Please pardon me if my words are not rigorous mathematically, but I hope you understand what i mean.

In the fibre bundle description of gauge theories, what is actually the difference between dimension of spacetime and dimensionality (or in other words, degrees of freedom) of the bundle?

I mean, if spacetime is represented by $\mathbb{R^4}$ and the gauge fields are described by the fiber bundles (with $SU(2)$ or $SU(3)$ as fibers) with spacetime being the base space. I don't understand the idea of clubbing the spacetime which is something "physical" with the gauge groups which are "mathematical" or non-physical

  • $\begingroup$ What does "physical" mean? $\endgroup$
    – WillO
    Mar 12 at 2:31
  • 1
    $\begingroup$ The dimension of the bundle usually refers to the dimension of the total space, as a manifold. For vector bundles, this will be the dimension of the base space plus the rank of the fiber. $\endgroup$
    – WillO
    Mar 12 at 3:35
  • $\begingroup$ Although, I can't precisely define what is physical and what is not, you can think of a space is physical if you can attach real geometric objects to it, for example the shape of a ball is spherical, where the noun ball is attached to the real world objects. OTOH if i say the Lagrangian of a physical system is spherically symmetrical, i can't immediately attach anything physical, in the sense that we don't have a physical object attached to it. $\endgroup$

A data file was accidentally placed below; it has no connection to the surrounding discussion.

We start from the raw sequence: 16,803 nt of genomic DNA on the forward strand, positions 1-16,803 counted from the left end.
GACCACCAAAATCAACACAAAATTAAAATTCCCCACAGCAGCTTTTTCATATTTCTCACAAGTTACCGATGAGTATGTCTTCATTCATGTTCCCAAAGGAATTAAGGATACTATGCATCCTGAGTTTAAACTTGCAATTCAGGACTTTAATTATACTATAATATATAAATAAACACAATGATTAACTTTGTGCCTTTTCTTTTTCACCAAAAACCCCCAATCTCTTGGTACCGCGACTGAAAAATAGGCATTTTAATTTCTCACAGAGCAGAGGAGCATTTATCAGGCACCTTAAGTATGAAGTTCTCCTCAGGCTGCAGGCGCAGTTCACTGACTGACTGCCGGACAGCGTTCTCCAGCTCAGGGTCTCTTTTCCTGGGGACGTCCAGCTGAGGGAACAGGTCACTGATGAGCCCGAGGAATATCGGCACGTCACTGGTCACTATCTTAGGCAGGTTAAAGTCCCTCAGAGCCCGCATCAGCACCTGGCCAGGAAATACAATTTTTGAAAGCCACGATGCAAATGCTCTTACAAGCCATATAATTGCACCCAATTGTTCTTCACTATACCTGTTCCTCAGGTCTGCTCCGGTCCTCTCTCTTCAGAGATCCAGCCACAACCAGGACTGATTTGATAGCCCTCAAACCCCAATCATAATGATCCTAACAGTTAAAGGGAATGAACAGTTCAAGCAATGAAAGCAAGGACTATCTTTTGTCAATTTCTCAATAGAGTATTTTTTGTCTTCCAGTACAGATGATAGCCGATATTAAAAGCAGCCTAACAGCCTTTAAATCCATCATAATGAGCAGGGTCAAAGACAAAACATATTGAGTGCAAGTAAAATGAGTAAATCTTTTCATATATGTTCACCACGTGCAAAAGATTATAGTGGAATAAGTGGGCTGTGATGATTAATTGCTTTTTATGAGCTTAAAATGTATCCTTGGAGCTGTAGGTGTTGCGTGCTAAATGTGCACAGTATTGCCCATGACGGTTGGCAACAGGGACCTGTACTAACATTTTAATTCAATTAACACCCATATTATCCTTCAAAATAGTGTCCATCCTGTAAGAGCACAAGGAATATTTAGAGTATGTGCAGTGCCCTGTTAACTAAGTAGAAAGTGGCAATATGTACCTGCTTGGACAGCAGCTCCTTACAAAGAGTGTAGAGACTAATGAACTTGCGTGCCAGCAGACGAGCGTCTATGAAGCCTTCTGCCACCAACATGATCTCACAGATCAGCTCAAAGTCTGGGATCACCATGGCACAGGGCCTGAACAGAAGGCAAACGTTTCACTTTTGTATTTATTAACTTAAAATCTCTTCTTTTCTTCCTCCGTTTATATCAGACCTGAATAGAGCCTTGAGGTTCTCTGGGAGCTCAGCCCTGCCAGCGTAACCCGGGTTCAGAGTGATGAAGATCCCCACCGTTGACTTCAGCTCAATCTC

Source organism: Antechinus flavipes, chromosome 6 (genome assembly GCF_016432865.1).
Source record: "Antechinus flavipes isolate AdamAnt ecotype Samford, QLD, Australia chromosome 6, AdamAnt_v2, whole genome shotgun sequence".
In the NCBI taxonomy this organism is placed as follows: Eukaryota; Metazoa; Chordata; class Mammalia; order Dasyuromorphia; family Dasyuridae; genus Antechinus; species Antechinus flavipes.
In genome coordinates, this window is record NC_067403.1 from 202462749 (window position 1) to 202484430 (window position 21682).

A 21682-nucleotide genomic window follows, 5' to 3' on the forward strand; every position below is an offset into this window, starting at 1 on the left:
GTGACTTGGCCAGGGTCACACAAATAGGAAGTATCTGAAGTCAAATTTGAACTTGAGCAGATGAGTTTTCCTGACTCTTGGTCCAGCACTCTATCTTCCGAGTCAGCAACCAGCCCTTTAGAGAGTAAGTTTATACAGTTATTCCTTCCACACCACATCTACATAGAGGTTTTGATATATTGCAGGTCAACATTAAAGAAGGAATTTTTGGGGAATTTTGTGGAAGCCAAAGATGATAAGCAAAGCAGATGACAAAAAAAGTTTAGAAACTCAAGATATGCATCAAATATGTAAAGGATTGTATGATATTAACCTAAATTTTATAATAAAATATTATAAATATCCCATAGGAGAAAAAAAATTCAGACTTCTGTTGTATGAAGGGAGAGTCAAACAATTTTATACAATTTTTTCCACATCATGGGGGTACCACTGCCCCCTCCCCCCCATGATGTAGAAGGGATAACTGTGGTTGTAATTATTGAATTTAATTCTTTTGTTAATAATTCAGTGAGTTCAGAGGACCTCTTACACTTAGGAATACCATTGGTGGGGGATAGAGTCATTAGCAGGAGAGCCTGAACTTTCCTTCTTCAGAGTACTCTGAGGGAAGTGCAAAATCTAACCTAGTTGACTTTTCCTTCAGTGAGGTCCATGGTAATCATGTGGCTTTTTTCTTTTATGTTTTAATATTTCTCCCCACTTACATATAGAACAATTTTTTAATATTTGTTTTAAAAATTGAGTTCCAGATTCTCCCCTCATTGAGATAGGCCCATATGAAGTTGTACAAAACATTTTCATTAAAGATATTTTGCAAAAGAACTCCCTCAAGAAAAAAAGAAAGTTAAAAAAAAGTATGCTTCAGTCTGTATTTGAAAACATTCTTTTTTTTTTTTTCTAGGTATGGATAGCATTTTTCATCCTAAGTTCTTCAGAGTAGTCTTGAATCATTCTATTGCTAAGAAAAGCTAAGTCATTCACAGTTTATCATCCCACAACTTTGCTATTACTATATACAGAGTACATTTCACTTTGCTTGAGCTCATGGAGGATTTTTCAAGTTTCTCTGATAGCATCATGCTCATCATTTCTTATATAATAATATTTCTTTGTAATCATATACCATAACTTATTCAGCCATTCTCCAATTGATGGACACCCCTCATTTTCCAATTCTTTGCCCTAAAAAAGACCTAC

– Eden Zane
    Mar 12 at 4:23
  • $\begingroup$ If you do not think a fiber bundle is a real geometric object, you probably haven't spent much time thinking about them. $\endgroup$
    – WillO
    Mar 12 at 5:17

1 Answer 1


Wind is a physical thing right? Wind speed can be represented as a 3-vector. So I can define a fibre bundle to represent the wind speed over spacetime. In this case the wind speed would be three dimensional.

In the case of gauge theories, the symmetry groups live in spaces each with their own dimensionality. Whether you want to consider gauge symmetries as physical things or not is up to you, but the theory as a whole works in that it is successful at making measurable predictions. In that sense, I consider them to be physical.

  • $\begingroup$ Thanks a lot. THis make sense to me. SO you are saying [gauge field- spacetime] is analogous to the [wind-space] combination? In that case i have another question, It is agreeable that the wind is physical as well, but what about the dimensionality of both, can the wind vector have higher dimensionality than the space? in other words can we have a 4-vecctor wind in 3d space? $\endgroup$
    – Eden Zane
    Mar 12 at 6:00
  • $\begingroup$ Although I cannot offhand think of an example, I cannot see any reason why you cannot have a situation where the dimension of the fibre bundle is larger than the space over which it is defined. (QCD would be such an example, but I guess you would argue that it is not "physical.") $\endgroup$ Mar 13 at 5:29

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